The last thing Tony Case remembers before being shot at Thurston High School on May 21, 1998 was helping a friend campaign for the student council. One minute, the 17-year-old junior was handing out stickers and buttons, and then the next — after hearing popping sounds erupt nearby — he was on the cafeteria floor, trying to move his limbs.
“I was trying to pull myself up to sit on the bench of the table and there was a girl next to me,” Case recalls. “She was like, ‘Uh… maybe you should just stay there on the ground.’ I was like, ‘Yeeaah, OK. I guess that’s a good idea.”
Case was among 25 classmates wounded by student Kip Kinkel on May 21, 1998. The 15-year-old had murdered his parents in their Springfield, Oregon, home the night before, and opened fire shortly upon entering the school campus the next morning, dressed in a trench coat and armed with three firearms, a backpack of ammo, and a hunting knife. Two students were fatally wounded, and for a while, Case considered himself good as dead.
“I got shot three times in the back and one time in the leg,” says Case, now 41 and living in Sudbury, Massachusetts. But given the lack of exit wounds from the .22 caliber rounds Kinkel had fired, students and teachers helping the victims didn’t know the extent of his injuries.
“And they at first were like, ‘OK, were you shot?’ And then they found one bullet hole in the back of my T-shirt and then they found another bullet hole in my belt, and another bullet hole in my lower back, and then another bullet hole down in my leg.”
Case was whisked away to Sacred Heart Hospital in the neighboring city of Eugene. By this time, he had lost a lot of blood and the bullet in his leg had damaged nerves and arteries on its way down from the thigh towards his knee.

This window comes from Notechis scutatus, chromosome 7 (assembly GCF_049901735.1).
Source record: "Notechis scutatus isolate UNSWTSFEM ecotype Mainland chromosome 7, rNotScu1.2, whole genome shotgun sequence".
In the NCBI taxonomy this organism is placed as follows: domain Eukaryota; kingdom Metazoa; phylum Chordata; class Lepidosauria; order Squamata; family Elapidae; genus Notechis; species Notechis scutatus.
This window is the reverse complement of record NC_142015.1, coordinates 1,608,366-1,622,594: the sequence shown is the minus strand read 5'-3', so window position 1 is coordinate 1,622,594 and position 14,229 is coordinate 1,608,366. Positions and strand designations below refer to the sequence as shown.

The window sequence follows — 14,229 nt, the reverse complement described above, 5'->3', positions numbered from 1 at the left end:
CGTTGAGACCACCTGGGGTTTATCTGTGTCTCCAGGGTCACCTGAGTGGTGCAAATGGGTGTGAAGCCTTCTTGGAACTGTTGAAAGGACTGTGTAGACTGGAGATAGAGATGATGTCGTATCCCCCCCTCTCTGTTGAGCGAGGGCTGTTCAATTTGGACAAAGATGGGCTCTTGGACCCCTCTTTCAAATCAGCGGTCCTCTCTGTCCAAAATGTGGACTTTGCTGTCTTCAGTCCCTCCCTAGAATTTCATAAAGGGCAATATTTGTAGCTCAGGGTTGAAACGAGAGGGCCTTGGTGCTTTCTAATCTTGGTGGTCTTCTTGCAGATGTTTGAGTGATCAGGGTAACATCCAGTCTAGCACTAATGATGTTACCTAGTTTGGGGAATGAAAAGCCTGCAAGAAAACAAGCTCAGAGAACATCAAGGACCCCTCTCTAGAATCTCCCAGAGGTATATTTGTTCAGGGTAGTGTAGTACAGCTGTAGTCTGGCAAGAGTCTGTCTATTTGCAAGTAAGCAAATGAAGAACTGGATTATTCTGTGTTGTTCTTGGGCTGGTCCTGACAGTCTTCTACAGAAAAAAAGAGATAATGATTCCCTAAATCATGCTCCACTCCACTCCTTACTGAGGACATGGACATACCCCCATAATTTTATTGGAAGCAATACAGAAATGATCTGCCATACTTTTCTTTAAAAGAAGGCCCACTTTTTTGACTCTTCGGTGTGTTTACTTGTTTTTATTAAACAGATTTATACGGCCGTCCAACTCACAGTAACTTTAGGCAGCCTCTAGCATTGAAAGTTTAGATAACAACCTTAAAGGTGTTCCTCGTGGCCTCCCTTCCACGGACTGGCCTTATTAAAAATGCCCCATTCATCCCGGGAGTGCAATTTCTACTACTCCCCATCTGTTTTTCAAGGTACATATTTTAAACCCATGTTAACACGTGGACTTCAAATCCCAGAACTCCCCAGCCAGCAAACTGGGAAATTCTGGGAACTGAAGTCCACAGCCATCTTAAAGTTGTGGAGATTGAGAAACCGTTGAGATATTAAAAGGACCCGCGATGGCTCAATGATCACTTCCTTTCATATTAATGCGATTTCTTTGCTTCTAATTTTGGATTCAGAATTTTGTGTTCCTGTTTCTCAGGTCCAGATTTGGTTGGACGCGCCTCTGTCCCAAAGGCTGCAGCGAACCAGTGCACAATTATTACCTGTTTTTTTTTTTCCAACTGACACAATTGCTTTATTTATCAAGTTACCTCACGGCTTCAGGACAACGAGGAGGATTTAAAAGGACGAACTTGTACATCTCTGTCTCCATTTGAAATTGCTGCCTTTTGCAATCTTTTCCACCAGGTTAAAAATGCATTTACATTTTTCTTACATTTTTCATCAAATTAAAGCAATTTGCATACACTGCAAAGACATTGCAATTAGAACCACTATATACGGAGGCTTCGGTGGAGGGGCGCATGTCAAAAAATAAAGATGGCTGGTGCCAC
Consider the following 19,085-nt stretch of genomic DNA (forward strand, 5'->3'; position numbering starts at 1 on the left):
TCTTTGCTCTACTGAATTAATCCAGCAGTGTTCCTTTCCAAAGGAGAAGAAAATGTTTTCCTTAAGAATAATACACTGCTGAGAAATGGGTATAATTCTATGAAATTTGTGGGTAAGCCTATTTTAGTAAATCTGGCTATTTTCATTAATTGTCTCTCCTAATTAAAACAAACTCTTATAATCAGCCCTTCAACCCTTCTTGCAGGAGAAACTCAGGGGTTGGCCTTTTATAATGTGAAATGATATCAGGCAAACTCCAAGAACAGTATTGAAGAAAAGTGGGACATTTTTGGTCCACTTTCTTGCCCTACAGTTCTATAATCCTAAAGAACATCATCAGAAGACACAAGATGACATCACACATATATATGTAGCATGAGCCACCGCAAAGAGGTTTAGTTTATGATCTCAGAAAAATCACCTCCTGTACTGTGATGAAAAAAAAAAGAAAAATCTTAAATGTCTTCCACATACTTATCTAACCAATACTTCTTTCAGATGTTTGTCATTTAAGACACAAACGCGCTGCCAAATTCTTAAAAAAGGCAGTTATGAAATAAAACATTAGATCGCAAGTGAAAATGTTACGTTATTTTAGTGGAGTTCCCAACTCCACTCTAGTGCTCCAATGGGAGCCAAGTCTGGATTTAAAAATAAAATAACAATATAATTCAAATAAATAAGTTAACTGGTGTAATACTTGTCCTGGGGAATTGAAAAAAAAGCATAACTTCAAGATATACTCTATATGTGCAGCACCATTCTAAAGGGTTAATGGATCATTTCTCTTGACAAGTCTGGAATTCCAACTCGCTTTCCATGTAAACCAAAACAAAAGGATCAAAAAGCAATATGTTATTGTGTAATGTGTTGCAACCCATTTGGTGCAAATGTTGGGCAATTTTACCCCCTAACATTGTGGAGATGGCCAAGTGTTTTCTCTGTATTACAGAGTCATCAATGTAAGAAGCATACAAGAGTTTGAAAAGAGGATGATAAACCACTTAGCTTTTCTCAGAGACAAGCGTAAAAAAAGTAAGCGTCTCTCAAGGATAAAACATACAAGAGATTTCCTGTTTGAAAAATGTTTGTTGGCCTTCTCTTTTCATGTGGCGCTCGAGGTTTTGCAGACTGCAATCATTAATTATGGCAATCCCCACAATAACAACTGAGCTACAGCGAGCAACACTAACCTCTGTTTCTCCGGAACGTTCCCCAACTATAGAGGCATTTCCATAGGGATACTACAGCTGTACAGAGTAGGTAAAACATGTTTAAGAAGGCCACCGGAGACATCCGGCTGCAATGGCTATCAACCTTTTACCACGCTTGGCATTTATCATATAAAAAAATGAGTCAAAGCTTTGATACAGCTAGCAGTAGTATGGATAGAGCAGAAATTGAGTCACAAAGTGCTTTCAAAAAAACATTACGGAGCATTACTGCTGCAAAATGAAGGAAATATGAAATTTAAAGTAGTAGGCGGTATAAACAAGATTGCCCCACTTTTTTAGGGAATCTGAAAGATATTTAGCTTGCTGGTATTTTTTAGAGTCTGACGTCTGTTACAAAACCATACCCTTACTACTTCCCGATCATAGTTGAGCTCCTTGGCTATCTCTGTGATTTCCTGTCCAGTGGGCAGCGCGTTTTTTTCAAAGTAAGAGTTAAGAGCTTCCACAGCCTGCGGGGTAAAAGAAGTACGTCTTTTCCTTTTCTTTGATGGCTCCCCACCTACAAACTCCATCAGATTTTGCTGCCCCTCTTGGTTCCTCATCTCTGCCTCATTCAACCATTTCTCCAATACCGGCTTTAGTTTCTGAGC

A lasting acquaintance
An anesthesiologist, Dan Hagengruber, remembers steeling himself for nearly two dozen emergency arrivals — all teens — at the ER. He and other medical professionals went through the crowd, and that’s when he came upon a young, very pale man on a gurney.
“‘What’s your name?’” and he said, ‘My name is Tony,’ and that was the first connection, the first communication,” says Hagengruber. He saw things were critical with the youth’s multiple injuries, with no time to spare to get Case to the operating room. “I said, ‘Well, my name is Dan and things are going to happen really fast right now.’”
For the next six hours, a medical team worked to extract the bullets and stop the bleeding.
Meanwhile, the rest of the world stared aghast at the shooting’s aftermath relayed over the 24-hour news cycle. The Thurston High incident preceded the more notorious Columbine shooting by nearly a year. Kinkel killed his parents and two Thurston High students: 16-year-old Ben Walker and 17-year-old Mikael Nickolauson.
And while surviving a terrible event like that is miraculous in itself, Case would rise to his feet and touch the stars a couple decades later.
From the classrooms of Springfield, Oregon, to the science labs of Cambridge, Massachusetts
On August 12, 2018, NASA’s Parker Solar Probe blasted off a platform in Cape Canaveral, as Case and dozens of other scientists watched. Now an astrophysicist with the Harvard-Smithsonian Center for Astrophysics, Case and his team developed a cup-like instrument for the probe that collects particles from the sun to help scientists learn more about solar winds. The entire mission has been in development for over 60 years, and Case says he’s been on board the last 12.
“We’re coming up very shortly on declaring mission success,” Case says.
A “passionate student” works through trauma
“He’s way more passionate about science than I ever was,” laughs Bob Green, Case’s Thurston High science teacher and athletics coach.
Green says Case wasn’t the kind to obsess over his grades, and was more interested in the content when not having fun with his friends. This included recording sessions of a ska band Case played in, which Green would record at his home studio. But after the shooting, Green remembers Case changed.
“He was the student I was most affected by of the ones that were injured or killed in the shooting because I was the closest to him of any other students that were involved,” adds Green. He recalls walking home after the shooting and hearing helicopters hovering over Thurston High, and not being able to visit Case for some time. He didn’t have him anymore in classes after his release, and his coaching duties didn’t intersect with Case’s sports activities.